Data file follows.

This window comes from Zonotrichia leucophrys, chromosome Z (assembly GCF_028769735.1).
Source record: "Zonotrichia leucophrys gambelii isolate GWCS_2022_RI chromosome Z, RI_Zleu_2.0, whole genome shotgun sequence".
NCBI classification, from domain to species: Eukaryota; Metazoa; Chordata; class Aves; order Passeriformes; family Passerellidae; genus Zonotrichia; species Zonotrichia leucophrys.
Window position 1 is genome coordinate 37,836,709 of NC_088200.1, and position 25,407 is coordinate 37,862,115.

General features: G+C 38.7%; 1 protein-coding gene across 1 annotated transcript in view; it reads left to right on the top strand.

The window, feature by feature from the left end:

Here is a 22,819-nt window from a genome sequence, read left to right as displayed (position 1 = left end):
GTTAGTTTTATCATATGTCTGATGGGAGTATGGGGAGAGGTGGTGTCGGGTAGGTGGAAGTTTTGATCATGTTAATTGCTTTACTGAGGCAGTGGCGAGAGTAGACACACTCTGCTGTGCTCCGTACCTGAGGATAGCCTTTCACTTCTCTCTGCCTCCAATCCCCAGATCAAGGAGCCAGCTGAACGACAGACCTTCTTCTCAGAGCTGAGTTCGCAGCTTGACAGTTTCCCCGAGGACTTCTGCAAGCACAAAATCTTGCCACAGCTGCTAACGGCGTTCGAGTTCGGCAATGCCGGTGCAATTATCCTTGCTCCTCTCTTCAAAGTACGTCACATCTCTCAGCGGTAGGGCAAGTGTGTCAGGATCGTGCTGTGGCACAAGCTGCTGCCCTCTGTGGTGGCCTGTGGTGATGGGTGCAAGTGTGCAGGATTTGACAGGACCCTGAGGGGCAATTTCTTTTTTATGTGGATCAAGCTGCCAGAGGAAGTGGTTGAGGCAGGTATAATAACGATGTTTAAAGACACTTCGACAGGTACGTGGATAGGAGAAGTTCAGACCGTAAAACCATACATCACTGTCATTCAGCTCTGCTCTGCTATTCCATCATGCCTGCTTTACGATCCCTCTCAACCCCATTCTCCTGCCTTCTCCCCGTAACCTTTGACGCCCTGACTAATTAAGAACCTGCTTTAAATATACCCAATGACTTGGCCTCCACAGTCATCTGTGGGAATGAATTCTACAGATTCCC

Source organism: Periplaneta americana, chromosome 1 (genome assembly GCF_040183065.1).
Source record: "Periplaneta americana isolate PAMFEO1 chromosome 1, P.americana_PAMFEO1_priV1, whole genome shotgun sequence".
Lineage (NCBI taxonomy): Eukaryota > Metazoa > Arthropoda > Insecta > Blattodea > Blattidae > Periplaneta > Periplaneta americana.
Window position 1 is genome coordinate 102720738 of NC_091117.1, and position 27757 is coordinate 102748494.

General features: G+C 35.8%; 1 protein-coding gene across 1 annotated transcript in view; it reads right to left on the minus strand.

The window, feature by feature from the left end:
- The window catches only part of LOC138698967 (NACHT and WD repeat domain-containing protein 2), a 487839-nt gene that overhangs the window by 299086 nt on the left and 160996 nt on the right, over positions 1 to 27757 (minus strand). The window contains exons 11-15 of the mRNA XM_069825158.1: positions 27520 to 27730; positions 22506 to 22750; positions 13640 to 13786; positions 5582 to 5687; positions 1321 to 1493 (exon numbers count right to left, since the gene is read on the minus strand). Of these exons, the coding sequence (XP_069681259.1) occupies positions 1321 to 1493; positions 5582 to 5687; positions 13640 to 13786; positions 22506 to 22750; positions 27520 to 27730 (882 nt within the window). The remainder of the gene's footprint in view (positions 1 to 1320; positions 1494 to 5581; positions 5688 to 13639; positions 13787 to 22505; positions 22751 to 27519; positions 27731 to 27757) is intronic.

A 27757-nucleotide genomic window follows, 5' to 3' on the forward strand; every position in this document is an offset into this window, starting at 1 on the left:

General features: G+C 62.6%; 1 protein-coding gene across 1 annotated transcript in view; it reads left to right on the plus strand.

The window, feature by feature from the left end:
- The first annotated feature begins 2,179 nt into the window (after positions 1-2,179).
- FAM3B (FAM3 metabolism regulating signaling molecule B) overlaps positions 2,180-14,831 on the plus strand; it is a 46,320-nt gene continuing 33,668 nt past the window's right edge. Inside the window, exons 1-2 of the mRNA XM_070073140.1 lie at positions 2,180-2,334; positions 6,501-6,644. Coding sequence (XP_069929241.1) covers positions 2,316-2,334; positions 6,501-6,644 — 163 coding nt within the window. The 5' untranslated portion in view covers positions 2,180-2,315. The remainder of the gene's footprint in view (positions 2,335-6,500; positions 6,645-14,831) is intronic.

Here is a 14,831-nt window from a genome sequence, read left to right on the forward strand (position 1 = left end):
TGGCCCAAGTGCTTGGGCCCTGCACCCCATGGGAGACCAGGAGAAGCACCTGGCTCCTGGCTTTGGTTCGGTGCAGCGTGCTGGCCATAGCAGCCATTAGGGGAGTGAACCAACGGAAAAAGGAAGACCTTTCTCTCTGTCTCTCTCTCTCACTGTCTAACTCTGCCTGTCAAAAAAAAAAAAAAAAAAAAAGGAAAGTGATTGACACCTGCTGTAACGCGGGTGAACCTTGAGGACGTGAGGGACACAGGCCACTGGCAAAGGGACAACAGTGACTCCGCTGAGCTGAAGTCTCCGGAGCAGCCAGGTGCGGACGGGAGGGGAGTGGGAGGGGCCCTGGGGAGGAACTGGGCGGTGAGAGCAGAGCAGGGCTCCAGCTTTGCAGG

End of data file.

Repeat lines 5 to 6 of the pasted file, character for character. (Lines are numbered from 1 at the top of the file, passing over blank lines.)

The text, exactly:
General features: G+C 38.7%; 1 protein-coding gene across 1 annotated transcript in view; it reads left to right on the top strand.

The window, feature by feature from the left end: